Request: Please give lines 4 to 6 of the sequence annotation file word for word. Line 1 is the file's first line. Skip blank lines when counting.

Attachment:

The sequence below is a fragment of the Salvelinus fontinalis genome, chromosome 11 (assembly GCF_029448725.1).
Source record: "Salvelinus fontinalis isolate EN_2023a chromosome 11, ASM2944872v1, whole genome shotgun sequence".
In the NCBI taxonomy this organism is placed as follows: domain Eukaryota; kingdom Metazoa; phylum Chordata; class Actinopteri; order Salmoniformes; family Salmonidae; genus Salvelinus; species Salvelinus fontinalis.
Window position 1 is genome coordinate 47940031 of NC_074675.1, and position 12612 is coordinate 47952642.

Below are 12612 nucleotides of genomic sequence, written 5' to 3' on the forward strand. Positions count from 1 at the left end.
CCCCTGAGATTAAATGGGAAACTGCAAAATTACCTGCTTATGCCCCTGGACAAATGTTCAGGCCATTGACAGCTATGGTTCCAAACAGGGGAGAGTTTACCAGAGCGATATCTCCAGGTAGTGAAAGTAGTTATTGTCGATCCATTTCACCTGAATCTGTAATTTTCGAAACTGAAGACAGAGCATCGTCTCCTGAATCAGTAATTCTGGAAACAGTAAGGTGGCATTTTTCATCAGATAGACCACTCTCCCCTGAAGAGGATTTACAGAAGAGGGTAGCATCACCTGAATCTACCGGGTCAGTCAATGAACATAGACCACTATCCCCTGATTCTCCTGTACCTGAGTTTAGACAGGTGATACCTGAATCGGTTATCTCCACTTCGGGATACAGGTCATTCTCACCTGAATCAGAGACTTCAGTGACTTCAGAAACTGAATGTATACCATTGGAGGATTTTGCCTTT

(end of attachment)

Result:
Window position 1 is genome coordinate 47940031 of NC_074675.1, and position 12612 is coordinate 47952642.

Below are 12612 nucleotides of genomic sequence, written 5' to 3' on the forward strand. Positions count from 1 at the left end.
CCCCTGAGATTAAATGGGAAACTGCAAAATTACCTGCTTATGCCCCTGGACAAATGTTCAGGCCATTGACAGCTATGGTTCCAAACAGGGGAGAGTTTACCAGAGCGATATCTCCAGGTAGTGAAAGTAGTTATTGTCGATCCATTTCACCTGAATCTGTAATTTTCGAAACTGAAGACAGAGCATCGTCTCCTGAATCAGTAATTCTGGAAACAGTAAGGTGGCATTTTTCATCAGATAGACCACTCTCCCCTGAAGAGGATTTACAGAAGAGGGTAGCATCACCTGAATCTACCGGGTCAGTCAATGAACATAGACCACTATCCCCTGATTCTCCTGTACCTGAGTTTAGACAGGTGATACCTGAATCGGTTATCTCCACTTCGGGATACAGGTCATTCTCACCTGAATCAGAGACTTCAGTGACTTCAGAAACTGAATGTATACCATTGGAGGATTTTGCCTTT